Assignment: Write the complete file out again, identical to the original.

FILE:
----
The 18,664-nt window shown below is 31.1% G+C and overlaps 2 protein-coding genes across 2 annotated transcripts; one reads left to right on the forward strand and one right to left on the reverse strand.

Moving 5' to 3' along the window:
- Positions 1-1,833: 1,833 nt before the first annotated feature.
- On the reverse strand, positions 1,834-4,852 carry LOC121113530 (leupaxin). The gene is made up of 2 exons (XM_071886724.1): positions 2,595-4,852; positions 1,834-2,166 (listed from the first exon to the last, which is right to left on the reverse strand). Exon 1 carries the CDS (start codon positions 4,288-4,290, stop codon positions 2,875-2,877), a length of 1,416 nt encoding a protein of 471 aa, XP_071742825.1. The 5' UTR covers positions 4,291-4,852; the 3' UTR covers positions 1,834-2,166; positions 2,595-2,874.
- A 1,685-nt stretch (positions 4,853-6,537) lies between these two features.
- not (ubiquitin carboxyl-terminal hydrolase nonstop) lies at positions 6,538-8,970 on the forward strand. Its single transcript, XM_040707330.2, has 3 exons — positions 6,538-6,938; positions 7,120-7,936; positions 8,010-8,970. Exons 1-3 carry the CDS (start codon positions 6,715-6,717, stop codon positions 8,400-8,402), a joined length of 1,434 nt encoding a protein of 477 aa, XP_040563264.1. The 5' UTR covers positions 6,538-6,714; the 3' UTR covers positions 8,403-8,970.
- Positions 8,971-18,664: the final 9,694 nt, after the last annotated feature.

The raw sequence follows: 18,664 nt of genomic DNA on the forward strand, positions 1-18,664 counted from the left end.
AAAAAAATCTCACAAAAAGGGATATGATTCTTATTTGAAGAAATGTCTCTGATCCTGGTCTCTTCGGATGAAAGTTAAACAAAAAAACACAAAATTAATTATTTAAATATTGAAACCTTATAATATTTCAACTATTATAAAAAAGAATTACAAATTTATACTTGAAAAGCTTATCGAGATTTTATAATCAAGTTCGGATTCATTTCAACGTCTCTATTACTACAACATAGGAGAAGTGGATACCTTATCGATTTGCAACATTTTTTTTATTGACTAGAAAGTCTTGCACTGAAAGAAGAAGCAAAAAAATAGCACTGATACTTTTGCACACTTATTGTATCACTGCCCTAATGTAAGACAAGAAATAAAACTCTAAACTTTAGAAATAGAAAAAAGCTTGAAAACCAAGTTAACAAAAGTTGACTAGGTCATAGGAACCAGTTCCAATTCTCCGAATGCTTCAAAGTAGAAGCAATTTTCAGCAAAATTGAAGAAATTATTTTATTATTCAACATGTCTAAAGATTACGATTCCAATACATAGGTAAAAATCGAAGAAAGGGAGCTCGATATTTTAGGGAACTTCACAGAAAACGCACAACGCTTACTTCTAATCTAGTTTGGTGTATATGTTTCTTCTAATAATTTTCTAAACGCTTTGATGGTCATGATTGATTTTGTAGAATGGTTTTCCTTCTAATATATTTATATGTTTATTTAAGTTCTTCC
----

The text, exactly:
The 18,664-nt window shown below is 31.1% G+C and overlaps 2 protein-coding genes across 2 annotated transcripts; one reads left to right on the forward strand and one right to left on the reverse strand.

Moving 5' to 3' along the window:
- Positions 1-1,833: 1,833 nt before the first annotated feature.
- On the reverse strand, positions 1,834-4,852 carry LOC121113530 (leupaxin). The gene is made up of 2 exons (XM_071886724.1): positions 2,595-4,852; positions 1,834-2,166 (listed from the first exon to the last, which is right to left on the reverse strand). Exon 1 carries the CDS (start codon positions 4,288-4,290, stop codon positions 2,875-2,877), a length of 1,416 nt encoding a protein of 471 aa, XP_071742825.1. The 5' UTR covers positions 4,291-4,852; the 3' UTR covers positions 1,834-2,166; positions 2,595-2,874.
- A 1,685-nt stretch (positions 4,853-6,537) lies between these two features.
- not (ubiquitin carboxyl-terminal hydrolase nonstop) lies at positions 6,538-8,970 on the forward strand. Its single transcript, XM_040707330.2, has 3 exons — positions 6,538-6,938; positions 7,120-7,936; positions 8,010-8,970. Exons 1-3 carry the CDS (start codon positions 6,715-6,717, stop codon positions 8,400-8,402), a joined length of 1,434 nt encoding a protein of 477 aa, XP_040563264.1. The 5' UTR covers positions 6,538-6,714; the 3' UTR covers positions 8,403-8,970.
- Positions 8,971-18,664: the final 9,694 nt, after the last annotated feature.

The raw sequence follows: 18,664 nt of genomic DNA on the forward strand, positions 1-18,664 counted from the left end.
AAAAAAATCTCACAAAAAGGGATATGATTCTTATTTGAAGAAATGTCTCTGATCCTGGTCTCTTCGGATGAAAGTTAAACAAAAAAACACAAAATTAATTATTTAAATATTGAAACCTTATAATATTTCAACTATTATAAAAAAGAATTACAAATTTATACTTGAAAAGCTTATCGAGATTTTATAATCAAGTTCGGATTCATTTCAACGTCTCTATTACTACAACATAGGAGAAGTGGATACCTTATCGATTTGCAACATTTTTTTTATTGACTAGAAAGTCTTGCACTGAAAGAAGAAGCAAAAAAATAGCACTGATACTTTTGCACACTTATTGTATCACTGCCCTAATGTAAGACAAGAAATAAAACTCTAAACTTTAGAAATAGAAAAAAGCTTGAAAACCAAGTTAACAAAAGTTGACTAGGTCATAGGAACCAGTTCCAATTCTCCGAATGCTTCAAAGTAGAAGCAATTTTCAGCAAAATTGAAGAAATTATTTTATTATTCAACATGTCTAAAGATTACGATTCCAATACATAGGTAAAAATCGAAGAAAGGGAGCTCGATATTTTAGGGAACTTCACAGAAAACGCACAACGCTTACTTCTAATCTAGTTTGGTGTATATGTTTCTTCTAATAATTTTCTAAACGCTTTGATGGTCATGATTGATTTTGTAGAATGGTTTTCCTTCTAATATATTTATATGTTTATTTAAGTTCTTCC